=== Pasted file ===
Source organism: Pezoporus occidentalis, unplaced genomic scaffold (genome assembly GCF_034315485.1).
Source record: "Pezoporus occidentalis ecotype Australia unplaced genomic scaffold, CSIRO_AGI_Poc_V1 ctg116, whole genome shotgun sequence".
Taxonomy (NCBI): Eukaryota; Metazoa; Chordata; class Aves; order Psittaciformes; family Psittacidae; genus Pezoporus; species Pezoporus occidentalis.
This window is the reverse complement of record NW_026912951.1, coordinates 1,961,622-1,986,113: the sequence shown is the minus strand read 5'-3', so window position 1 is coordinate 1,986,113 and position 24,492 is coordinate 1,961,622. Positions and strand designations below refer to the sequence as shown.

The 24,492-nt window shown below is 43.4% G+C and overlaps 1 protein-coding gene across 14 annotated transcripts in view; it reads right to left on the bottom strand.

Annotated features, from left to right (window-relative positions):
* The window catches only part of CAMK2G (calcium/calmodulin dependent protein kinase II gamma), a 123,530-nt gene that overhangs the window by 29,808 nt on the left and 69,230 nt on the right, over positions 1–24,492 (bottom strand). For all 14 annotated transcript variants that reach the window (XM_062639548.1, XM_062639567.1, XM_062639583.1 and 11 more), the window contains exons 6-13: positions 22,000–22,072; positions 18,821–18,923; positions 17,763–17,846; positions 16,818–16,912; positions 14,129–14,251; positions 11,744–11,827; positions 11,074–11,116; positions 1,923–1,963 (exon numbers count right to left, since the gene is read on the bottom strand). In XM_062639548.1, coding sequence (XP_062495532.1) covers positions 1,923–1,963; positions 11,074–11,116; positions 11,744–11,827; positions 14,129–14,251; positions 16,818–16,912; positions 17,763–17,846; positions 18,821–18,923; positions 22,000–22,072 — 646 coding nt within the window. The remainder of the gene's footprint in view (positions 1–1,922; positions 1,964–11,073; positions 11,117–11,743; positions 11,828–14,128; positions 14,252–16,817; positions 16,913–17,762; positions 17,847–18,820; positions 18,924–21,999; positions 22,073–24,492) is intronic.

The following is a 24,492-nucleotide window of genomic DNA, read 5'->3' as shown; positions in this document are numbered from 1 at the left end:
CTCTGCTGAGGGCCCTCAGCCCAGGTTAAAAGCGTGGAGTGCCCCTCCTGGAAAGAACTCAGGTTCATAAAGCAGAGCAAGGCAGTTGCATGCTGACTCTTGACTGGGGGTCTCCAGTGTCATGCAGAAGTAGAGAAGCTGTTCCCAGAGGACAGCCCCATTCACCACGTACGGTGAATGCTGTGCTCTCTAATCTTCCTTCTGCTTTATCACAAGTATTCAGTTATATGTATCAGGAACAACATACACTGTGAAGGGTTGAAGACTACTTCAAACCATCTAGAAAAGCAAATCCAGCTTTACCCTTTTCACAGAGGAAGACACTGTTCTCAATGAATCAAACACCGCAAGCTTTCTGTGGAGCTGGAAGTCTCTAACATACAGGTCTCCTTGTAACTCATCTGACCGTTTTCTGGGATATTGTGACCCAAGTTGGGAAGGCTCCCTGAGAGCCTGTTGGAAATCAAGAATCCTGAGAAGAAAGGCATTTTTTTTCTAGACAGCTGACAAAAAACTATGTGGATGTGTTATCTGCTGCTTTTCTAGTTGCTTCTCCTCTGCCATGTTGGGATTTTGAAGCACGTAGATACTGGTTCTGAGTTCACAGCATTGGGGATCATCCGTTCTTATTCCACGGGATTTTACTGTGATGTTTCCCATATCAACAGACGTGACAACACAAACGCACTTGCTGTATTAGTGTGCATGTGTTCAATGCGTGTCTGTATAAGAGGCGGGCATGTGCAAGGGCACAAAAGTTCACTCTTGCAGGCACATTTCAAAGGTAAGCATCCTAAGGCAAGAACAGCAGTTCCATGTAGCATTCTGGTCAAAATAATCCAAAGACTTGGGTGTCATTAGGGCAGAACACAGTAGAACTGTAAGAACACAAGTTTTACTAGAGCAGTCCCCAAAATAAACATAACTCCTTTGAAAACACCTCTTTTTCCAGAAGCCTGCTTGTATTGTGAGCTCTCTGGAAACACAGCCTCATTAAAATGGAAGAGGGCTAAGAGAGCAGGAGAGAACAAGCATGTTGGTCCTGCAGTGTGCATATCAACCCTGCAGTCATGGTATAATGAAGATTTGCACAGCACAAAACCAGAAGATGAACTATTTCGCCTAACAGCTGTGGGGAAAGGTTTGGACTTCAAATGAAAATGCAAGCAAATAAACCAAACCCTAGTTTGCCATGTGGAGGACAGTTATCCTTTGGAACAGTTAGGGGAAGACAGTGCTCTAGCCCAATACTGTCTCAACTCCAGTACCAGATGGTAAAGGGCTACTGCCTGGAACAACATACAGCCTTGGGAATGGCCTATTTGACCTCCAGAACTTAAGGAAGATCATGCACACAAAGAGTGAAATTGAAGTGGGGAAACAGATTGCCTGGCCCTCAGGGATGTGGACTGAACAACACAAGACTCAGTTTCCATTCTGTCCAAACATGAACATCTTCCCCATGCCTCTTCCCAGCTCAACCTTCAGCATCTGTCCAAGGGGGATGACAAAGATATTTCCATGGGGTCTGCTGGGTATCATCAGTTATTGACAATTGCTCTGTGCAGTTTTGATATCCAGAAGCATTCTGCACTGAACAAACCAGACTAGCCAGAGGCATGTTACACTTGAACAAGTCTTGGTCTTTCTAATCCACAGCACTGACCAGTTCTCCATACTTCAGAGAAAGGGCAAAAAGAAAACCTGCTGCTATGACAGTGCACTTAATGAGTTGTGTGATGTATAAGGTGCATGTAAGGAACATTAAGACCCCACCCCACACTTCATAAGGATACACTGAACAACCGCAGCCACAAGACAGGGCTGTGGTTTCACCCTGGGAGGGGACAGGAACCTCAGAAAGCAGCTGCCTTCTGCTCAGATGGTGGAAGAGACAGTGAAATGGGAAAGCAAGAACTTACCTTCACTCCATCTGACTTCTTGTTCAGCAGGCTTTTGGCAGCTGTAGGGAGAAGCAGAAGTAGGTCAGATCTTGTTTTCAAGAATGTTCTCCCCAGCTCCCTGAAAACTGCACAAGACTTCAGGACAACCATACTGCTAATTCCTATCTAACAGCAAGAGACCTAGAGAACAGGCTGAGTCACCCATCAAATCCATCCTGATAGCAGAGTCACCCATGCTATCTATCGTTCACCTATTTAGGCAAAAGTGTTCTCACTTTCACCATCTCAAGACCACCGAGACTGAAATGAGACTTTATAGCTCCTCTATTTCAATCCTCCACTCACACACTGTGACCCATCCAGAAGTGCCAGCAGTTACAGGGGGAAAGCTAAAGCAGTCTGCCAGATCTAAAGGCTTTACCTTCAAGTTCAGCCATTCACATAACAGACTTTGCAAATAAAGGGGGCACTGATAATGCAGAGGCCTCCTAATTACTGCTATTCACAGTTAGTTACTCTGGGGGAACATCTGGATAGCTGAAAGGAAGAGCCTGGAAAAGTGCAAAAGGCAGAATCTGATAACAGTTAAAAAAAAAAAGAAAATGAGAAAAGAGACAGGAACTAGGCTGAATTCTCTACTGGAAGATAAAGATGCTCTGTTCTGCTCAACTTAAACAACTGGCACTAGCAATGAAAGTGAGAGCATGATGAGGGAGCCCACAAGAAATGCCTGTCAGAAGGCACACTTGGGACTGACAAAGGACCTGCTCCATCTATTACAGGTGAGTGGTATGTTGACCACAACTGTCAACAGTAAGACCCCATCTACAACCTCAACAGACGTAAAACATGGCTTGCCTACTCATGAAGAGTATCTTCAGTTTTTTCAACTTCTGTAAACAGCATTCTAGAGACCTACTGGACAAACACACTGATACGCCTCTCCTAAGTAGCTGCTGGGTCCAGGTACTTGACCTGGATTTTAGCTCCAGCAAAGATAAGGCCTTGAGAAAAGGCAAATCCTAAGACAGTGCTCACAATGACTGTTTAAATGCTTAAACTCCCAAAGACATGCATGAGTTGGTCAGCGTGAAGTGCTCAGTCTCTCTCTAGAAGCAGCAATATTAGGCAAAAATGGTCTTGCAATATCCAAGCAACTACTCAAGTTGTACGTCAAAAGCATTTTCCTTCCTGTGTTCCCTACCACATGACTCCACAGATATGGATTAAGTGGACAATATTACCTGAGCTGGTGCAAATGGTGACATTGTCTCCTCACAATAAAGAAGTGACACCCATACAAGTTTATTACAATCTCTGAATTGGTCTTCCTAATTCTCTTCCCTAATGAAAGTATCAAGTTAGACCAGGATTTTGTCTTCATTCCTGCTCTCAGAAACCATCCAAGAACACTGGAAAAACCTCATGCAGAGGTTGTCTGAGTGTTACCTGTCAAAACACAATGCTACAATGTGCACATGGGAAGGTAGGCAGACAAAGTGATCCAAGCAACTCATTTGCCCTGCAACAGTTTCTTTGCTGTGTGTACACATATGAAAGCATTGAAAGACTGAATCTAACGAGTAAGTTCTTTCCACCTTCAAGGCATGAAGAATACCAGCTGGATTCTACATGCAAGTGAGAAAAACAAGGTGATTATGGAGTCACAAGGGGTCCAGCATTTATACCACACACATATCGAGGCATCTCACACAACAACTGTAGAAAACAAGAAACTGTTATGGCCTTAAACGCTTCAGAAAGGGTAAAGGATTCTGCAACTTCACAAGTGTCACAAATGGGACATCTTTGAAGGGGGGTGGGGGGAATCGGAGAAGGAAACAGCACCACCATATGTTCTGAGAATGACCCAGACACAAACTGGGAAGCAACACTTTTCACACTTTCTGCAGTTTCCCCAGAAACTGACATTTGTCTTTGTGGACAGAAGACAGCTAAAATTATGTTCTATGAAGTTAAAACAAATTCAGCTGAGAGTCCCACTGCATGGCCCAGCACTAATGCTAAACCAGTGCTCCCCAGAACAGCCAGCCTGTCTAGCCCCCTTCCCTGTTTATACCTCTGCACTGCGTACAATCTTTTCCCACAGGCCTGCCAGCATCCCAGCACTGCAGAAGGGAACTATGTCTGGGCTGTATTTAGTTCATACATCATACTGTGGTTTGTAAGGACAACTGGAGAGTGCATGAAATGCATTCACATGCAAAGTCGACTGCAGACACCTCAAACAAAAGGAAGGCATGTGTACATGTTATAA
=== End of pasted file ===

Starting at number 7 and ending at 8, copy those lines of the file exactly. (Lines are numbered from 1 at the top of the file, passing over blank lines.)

* The window catches only part of CAMK2G (calcium/calmodulin dependent protein kinase II gamma), a 123,530-nt gene that overhangs the window by 29,808 nt on the left and 69,230 nt on the right, over positions 1–24,492 (bottom strand). For all 14 annotated transcript variants that reach the window (XM_062639548.1, XM_062639567.1, XM_062639583.1 and 11 more), the window contains exons 6-13: positions 22,000–22,072; positions 18,821–18,923; positions 17,763–17,846; positions 16,818–16,912; positions 14,129–14,251; positions 11,744–11,827; positions 11,074–11,116; positions 1,923–1,963 (exon numbers count right to left, since the gene is read on the bottom strand). In XM_062639548.1, coding sequence (XP_062495532.1) covers positions 1,923–1,963; positions 11,074–11,116; positions 11,744–11,827; positions 14,129–14,251; positions 16,818–16,912; positions 17,763–17,846; positions 18,821–18,923; positions 22,000–22,072 — 646 coding nt within the window. The remainder of the gene's footprint in view (positions 1–1,922; positions 1,964–11,073; positions 11,117–11,743; positions 11,828–14,128; positions 14,252–16,817; positions 16,913–17,762; positions 17,847–18,820; positions 18,924–21,999; positions 22,073–24,492) is intronic.

The following is a 24,492-nucleotide window of genomic DNA, read 5'->3' as shown; positions in this document are numbered from 1 at the left end: